All of the dry shampoos from Chagrin Valley Soap are vegan. Furthermore, you can choose from two different shampoos that are available for both light and dark hair: citrus mint or lavender rosemary. Each powder shampoo uses organic tapioca flour as the base and is then infused with organic essential oils for a natural scent. For darker hair, the cocoa powder helps the shampoo blend into your hair without leaving a white cast. 

But that’s not all. If you have fur babies, I have good news: they have dry shampoo for dogs. I repeat they have dry shampoo for dogs! The shampoo contains organic arrowroot powder, plantain, and essential oils to help keep your dog clean between baths.

The powder comes in a recyclable cardboard tube and is shipped in USPS-approved, sustainably-sourced paper boxes. 

6. Acure Dry Shampoo – Rosemary & Peppermint

Acure Dry ShampooRosemary & Peppermint (9.99$)

Acure Organics is a company that brings you impressive products without all the bad stuff like sulfates or unnecessary minerals. This means each beauty product they sell contains only the highest quality ingredients chosen for specific, beneficial reasons.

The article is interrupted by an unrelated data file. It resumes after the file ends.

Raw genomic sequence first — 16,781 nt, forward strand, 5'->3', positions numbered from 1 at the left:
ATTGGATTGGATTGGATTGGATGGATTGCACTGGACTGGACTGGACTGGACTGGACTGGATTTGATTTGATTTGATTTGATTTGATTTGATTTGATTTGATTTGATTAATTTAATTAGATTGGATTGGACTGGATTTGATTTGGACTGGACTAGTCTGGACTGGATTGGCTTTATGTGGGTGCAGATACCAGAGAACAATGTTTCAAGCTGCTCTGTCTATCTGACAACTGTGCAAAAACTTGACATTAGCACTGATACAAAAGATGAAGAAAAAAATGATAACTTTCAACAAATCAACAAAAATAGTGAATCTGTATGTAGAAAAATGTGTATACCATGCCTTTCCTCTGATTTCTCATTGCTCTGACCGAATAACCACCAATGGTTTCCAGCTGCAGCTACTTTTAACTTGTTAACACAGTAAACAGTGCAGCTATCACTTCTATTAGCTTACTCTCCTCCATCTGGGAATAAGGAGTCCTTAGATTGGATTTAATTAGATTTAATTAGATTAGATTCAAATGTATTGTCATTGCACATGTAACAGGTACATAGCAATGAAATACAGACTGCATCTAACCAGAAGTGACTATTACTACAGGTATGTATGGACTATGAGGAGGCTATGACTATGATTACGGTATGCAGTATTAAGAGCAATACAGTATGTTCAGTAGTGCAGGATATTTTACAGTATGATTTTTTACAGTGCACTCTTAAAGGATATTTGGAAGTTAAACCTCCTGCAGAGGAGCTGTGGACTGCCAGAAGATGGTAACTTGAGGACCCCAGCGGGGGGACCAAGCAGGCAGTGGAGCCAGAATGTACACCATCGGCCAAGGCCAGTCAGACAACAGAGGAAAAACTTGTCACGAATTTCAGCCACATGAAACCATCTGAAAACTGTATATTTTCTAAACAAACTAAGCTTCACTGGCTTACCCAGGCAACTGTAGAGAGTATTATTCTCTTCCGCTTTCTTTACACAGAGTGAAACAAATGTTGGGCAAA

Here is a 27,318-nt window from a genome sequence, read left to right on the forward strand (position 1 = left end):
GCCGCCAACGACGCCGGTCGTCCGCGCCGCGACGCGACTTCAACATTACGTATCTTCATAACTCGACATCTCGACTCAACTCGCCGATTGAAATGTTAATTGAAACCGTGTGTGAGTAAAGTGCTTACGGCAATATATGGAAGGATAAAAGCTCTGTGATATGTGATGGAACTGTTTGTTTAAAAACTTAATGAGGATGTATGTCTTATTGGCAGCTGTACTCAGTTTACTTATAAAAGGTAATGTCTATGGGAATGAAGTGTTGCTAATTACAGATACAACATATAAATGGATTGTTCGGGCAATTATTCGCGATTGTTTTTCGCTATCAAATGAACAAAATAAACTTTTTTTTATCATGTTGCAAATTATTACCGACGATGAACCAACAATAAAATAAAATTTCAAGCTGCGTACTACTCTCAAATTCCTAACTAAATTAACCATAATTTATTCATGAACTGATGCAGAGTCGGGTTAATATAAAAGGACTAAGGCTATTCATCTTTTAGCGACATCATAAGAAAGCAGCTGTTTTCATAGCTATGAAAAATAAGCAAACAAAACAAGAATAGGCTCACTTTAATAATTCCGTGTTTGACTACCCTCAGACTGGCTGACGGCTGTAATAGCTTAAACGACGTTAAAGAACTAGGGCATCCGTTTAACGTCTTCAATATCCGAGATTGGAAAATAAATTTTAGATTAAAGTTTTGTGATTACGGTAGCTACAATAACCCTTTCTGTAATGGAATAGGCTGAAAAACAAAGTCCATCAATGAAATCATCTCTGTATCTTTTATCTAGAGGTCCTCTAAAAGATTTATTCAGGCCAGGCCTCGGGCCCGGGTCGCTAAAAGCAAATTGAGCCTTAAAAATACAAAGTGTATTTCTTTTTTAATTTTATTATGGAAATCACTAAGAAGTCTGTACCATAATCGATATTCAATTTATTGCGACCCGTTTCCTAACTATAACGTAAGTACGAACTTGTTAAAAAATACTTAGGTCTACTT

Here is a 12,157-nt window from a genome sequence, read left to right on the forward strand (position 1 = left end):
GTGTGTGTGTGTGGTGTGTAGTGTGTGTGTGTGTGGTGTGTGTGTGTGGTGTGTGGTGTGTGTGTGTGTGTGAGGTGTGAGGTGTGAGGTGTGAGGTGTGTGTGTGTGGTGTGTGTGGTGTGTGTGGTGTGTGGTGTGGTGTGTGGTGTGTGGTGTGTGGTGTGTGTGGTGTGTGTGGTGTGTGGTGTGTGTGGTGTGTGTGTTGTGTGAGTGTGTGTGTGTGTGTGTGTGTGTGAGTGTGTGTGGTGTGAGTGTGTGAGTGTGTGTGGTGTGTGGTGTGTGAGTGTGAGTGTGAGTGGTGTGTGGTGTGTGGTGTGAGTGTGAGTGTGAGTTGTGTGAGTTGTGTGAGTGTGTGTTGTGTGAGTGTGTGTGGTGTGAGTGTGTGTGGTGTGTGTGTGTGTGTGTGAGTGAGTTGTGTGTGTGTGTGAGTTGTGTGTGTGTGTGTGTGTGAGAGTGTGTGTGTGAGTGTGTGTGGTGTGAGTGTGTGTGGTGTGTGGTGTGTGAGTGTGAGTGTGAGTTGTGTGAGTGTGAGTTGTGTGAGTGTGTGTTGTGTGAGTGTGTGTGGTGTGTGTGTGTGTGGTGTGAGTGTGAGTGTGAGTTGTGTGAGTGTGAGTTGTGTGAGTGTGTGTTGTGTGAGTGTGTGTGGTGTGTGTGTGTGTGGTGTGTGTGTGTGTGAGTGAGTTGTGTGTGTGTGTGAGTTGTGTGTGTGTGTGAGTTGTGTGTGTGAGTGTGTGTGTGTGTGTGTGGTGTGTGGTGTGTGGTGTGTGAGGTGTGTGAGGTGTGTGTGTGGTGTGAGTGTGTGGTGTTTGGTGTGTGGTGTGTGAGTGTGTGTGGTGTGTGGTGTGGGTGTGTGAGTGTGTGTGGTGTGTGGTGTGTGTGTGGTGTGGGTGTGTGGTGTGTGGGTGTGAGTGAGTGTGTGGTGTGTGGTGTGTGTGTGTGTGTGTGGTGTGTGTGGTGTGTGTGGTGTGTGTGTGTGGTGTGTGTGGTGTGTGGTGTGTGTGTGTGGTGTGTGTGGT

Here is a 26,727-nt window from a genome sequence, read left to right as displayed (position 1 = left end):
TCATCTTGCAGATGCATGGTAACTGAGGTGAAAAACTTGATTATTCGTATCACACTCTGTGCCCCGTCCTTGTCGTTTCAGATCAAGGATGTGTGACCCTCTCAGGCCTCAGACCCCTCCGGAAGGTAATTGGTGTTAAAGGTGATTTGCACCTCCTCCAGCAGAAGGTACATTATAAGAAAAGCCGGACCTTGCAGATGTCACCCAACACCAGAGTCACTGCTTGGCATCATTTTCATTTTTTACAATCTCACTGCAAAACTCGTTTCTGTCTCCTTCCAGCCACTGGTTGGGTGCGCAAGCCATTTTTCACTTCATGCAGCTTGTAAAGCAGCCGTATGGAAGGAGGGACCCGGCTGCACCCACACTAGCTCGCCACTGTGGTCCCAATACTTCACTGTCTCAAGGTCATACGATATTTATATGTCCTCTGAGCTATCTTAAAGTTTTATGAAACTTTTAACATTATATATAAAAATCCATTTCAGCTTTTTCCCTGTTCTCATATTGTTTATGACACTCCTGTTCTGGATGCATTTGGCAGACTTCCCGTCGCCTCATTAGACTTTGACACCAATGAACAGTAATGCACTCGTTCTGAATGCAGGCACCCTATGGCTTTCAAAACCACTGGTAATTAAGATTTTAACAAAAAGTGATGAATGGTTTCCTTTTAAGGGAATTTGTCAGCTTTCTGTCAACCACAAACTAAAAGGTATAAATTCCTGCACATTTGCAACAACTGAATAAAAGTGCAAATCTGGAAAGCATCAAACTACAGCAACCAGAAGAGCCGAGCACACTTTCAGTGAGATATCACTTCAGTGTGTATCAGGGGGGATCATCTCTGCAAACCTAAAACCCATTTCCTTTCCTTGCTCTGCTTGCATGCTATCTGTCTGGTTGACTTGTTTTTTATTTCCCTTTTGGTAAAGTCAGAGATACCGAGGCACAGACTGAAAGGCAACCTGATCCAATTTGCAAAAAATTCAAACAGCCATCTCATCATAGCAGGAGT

For instance, their dry powder shampoo highlights the oil-absorbing qualities of corn starch and kaolin clay. Furthermore, rosemary oil encourages hair growth while peppermint makes your hair feel extra clean. Choose from a bottle for all hair types or one specifically for dark hair, which is blended with cocoa powder. 

This natural dry shampoo is available in a recyclable bottle with a sifter cap for easy application. However, there is no explicit information about their outside packaging on their website.

7. Kaia Naturals – Overnight Dry Shampoo

Kaia NaturalsOvernight Dry Shampoo (45$)

Beauty industry expert Mary Futher created Kaia Naturals to provide clean, deluxe products that remove toxins from your body. They’re partners with Credo Beauty Stores, which means they meet the strict Credo Clean Standard. In a nutshell, this standard holds companies accountable to make sustainable, skin-safe products.